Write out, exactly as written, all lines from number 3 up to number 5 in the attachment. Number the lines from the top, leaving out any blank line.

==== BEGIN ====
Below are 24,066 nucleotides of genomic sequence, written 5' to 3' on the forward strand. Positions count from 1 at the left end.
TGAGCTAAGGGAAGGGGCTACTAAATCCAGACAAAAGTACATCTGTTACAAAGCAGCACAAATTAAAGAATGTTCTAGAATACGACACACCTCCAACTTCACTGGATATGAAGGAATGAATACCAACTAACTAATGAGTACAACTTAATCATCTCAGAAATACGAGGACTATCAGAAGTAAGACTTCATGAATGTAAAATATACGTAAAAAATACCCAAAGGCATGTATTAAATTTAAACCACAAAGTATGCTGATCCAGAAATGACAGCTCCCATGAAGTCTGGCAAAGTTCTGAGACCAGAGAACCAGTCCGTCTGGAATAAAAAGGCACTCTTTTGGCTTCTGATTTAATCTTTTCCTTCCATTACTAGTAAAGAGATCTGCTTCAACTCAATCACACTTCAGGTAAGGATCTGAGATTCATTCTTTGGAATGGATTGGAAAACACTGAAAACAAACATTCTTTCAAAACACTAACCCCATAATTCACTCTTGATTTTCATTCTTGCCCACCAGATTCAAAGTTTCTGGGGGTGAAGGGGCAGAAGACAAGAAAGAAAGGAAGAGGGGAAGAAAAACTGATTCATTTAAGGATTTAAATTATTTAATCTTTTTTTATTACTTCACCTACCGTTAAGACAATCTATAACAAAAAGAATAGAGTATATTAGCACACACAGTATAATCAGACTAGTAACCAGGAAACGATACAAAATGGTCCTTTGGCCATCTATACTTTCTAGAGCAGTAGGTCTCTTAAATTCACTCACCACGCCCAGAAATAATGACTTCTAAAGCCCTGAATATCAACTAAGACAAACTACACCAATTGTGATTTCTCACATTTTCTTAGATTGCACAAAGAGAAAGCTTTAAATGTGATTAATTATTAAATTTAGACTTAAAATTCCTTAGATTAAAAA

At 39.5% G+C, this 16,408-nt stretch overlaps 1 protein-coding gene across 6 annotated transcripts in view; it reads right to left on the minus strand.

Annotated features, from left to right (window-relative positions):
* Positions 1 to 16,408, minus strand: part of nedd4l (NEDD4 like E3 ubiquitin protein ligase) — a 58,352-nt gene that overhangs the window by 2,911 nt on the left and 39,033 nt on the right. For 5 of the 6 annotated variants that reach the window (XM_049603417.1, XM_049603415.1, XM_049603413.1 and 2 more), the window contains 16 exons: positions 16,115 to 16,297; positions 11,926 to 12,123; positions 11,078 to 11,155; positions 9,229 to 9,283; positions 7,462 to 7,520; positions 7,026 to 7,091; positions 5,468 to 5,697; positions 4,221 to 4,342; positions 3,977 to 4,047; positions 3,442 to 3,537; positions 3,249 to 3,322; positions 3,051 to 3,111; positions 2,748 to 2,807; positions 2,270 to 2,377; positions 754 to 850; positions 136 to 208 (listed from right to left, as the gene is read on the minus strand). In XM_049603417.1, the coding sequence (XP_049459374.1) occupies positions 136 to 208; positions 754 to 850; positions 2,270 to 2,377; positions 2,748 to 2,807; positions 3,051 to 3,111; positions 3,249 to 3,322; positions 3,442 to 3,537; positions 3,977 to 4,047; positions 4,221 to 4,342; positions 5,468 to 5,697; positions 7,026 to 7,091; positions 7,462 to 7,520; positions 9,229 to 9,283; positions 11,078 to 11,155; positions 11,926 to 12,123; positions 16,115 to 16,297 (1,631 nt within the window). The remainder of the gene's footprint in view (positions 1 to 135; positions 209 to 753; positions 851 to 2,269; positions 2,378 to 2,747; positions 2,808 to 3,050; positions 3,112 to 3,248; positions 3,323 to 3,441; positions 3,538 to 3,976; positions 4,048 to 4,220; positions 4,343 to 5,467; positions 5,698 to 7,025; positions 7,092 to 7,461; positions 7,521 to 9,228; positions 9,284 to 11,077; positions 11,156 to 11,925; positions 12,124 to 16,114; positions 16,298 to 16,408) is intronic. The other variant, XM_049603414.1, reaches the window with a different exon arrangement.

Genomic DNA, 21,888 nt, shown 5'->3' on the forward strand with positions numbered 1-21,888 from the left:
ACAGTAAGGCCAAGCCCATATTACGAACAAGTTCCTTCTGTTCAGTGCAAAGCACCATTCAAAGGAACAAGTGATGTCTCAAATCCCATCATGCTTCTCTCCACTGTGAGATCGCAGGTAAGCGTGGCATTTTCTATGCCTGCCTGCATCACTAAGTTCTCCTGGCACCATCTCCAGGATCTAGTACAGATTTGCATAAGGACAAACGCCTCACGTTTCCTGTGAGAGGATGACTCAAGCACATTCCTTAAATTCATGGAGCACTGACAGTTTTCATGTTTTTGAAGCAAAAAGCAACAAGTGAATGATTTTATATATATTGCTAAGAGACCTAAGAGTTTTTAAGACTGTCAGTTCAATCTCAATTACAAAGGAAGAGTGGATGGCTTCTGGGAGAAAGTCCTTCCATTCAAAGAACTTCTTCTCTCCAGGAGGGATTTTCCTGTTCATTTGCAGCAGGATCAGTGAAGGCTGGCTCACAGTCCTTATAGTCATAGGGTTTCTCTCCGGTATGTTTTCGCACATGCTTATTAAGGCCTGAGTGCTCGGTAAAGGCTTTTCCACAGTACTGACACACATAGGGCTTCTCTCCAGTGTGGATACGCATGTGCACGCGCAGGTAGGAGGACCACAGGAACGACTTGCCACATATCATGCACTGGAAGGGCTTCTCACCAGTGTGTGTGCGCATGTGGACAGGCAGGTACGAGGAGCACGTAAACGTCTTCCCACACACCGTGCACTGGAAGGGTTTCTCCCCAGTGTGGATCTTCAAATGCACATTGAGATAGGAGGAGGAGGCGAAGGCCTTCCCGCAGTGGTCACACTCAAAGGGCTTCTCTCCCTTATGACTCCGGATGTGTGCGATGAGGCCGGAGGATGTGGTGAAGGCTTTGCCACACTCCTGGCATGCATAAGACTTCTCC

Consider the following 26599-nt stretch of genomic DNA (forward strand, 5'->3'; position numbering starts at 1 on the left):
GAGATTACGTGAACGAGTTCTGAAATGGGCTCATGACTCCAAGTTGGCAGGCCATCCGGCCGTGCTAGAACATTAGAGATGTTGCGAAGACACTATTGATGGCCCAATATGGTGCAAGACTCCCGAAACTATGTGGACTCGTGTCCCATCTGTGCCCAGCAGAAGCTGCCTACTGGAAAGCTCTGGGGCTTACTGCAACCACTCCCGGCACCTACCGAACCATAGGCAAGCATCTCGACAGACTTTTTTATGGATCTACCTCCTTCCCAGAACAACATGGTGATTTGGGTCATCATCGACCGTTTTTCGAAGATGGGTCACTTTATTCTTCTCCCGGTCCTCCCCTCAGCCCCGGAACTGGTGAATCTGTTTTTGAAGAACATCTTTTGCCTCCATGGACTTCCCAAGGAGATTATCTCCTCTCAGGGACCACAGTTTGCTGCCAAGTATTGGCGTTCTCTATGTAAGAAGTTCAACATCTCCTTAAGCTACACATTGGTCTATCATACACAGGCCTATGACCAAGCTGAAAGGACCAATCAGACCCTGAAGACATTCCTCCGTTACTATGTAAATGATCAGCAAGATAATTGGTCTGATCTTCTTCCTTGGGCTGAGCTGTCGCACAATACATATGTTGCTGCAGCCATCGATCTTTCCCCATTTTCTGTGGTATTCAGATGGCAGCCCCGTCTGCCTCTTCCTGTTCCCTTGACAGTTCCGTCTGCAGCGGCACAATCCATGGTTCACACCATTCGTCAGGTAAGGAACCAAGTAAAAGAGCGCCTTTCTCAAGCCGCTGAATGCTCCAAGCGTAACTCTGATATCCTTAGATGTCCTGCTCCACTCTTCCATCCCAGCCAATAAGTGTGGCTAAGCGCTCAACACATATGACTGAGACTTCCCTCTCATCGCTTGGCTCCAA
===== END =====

At 39.5% G+C, this 16,408-nt stretch overlaps 1 protein-coding gene across 6 annotated transcripts in view; it reads right to left on the minus strand.

Annotated features, from left to right (window-relative positions):
* Positions 1 to 16,408, minus strand: part of nedd4l (NEDD4 like E3 ubiquitin protein ligase) — a 58,352-nt gene that overhangs the window by 2,911 nt on the left and 39,033 nt on the right. For 5 of the 6 annotated variants that reach the window (XM_049603417.1, XM_049603415.1, XM_049603413.1 and 2 more), the window contains 16 exons: positions 16,115 to 16,297; positions 11,926 to 12,123; positions 11,078 to 11,155; positions 9,229 to 9,283; positions 7,462 to 7,520; positions 7,026 to 7,091; positions 5,468 to 5,697; positions 4,221 to 4,342; positions 3,977 to 4,047; positions 3,442 to 3,537; positions 3,249 to 3,322; positions 3,051 to 3,111; positions 2,748 to 2,807; positions 2,270 to 2,377; positions 754 to 850; positions 136 to 208 (listed from right to left, as the gene is read on the minus strand). In XM_049603417.1, the coding sequence (XP_049459374.1) occupies positions 136 to 208; positions 754 to 850; positions 2,270 to 2,377; positions 2,748 to 2,807; positions 3,051 to 3,111; positions 3,249 to 3,322; positions 3,442 to 3,537; positions 3,977 to 4,047; positions 4,221 to 4,342; positions 5,468 to 5,697; positions 7,026 to 7,091; positions 7,462 to 7,520; positions 9,229 to 9,283; positions 11,078 to 11,155; positions 11,926 to 12,123; positions 16,115 to 16,297 (1,631 nt within the window). The remainder of the gene's footprint in view (positions 1 to 135; positions 209 to 753; positions 851 to 2,269; positions 2,378 to 2,747; positions 2,808 to 3,050; positions 3,112 to 3,248; positions 3,323 to 3,441; positions 3,538 to 3,976; positions 4,048 to 4,220; positions 4,343 to 5,467; positions 5,698 to 7,025; positions 7,092 to 7,461; positions 7,521 to 9,228; positions 9,284 to 11,077; positions 11,156 to 11,925; positions 12,124 to 16,114; positions 16,298 to 16,408) is intronic. The other variant, XM_049603414.1, reaches the window with a different exon arrangement.